Sonia Sarkar

Sonia Sarkar
Location: Baltimore, Maryland Cohort Start Year: 2017 Project Topics: Behavioral and Mental Health, Disease Prevention and Health Promotion Populations Served: African-American/Black, Children and Families, Low-Income Communities, Urban Communities
DrPH Candidate
Johns Hopkins School of Public Health

By focusing on medicine instead of health, our current health care system fails to incorporate the realities of patients’ lives into their care: where they live, how they move, what they eat. Although we know these social factors have a huge impact on health outcomes, our resources are dramatically skewed toward treatment rather than the upstream services that can prevent disease. To build a Culture of Health, we must shift our economic and political investments from clinical care to the social net that enables well-being.

STRATEGIC INITIATIVE: Toolkit for Community Organizers to Pivot to Democratic Community-owned Health Processes
Economic and social determinants of health—i.e., access to affordable housing and the ability to make a living wage—are directly influenced by representation, power, and policy. These issues have a significantly outsized  impact on healthcare outcomes compared to traditional medical care. Our current healthcare industry, however, led predominantly by large healthcare corporations and insurance companies, has previously failed to account for these root causes of illness. As they start to work on these issues, spurred by payment reform and other forces, inequities around ownership and funding remain. Communities, by contrast, have been advocating for these issues for decades. Drawing on lived experience and a deep understanding of the connection between social policies and health outcomes, organizers and advocates have begun to establish alternative models of community-owned health that are democratic and upstream (e.g., a municipal wellness fund accountable to resident voting). My strategic initiative aims to build field infrastructure for these community experts, fostering peer connection and highlighting successful cases to amplify impact. Specifically, it will yield an interactive toolkit for community organizers that will outline strategies for shifting financial and other resources from narrow, health institution-owned processes to democratic, community-owned processes.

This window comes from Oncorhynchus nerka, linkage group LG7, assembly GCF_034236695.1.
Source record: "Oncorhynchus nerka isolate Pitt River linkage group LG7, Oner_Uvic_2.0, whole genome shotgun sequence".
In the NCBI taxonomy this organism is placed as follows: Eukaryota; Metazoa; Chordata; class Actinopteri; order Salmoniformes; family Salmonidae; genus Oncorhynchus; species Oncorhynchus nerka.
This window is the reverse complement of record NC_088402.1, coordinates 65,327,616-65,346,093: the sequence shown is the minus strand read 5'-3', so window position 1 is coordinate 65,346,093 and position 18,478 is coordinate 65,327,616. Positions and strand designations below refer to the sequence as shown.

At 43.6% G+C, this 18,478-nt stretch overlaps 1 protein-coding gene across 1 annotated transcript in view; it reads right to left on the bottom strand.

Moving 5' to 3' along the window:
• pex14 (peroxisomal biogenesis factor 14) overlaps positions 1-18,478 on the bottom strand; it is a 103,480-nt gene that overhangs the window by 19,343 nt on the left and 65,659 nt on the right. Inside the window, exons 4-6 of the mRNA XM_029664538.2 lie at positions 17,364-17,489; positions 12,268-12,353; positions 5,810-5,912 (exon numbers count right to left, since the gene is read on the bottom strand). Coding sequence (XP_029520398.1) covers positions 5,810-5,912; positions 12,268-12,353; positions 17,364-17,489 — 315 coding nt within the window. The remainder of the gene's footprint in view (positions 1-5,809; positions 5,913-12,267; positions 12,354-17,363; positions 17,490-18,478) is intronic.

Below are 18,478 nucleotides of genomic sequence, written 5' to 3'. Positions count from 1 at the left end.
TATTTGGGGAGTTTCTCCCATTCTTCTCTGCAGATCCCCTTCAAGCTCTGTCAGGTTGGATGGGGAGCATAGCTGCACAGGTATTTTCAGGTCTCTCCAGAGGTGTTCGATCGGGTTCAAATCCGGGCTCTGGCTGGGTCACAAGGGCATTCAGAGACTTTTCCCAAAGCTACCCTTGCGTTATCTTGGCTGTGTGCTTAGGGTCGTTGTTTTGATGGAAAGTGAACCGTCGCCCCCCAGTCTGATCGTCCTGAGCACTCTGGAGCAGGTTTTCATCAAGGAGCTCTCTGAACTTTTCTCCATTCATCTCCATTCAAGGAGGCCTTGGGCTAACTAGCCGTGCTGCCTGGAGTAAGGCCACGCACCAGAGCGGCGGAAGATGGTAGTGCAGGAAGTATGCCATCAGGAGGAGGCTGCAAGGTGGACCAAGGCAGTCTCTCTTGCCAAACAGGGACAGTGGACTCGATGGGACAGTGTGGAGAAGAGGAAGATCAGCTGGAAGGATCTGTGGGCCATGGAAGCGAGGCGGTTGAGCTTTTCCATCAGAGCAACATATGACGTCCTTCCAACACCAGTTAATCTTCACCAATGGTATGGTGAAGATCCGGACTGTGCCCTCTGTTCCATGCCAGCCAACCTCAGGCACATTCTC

I am an accidental poet, a public health evangelist, and a big believer in questioning existing processes via humor and respectful irreverence. Having worked across the nonprofit, government, and private sectors, I have great conviction that achieving health starts by acknowledging the systems, policies, and practices that have led to poor health outcomes in our country—and all of our respective roles in perpetuating that status quo.